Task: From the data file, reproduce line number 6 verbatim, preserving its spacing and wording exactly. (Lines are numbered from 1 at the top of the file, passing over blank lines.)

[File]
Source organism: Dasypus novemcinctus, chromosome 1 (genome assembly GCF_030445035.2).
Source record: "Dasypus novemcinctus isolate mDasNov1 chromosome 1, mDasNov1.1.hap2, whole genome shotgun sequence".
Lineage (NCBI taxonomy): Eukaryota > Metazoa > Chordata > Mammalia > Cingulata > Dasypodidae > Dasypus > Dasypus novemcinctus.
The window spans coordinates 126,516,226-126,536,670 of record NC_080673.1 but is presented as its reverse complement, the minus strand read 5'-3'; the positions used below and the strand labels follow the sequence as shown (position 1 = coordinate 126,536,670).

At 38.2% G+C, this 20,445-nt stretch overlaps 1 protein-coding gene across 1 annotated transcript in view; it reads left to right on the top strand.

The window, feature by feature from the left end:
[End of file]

The window, feature by feature from the left end: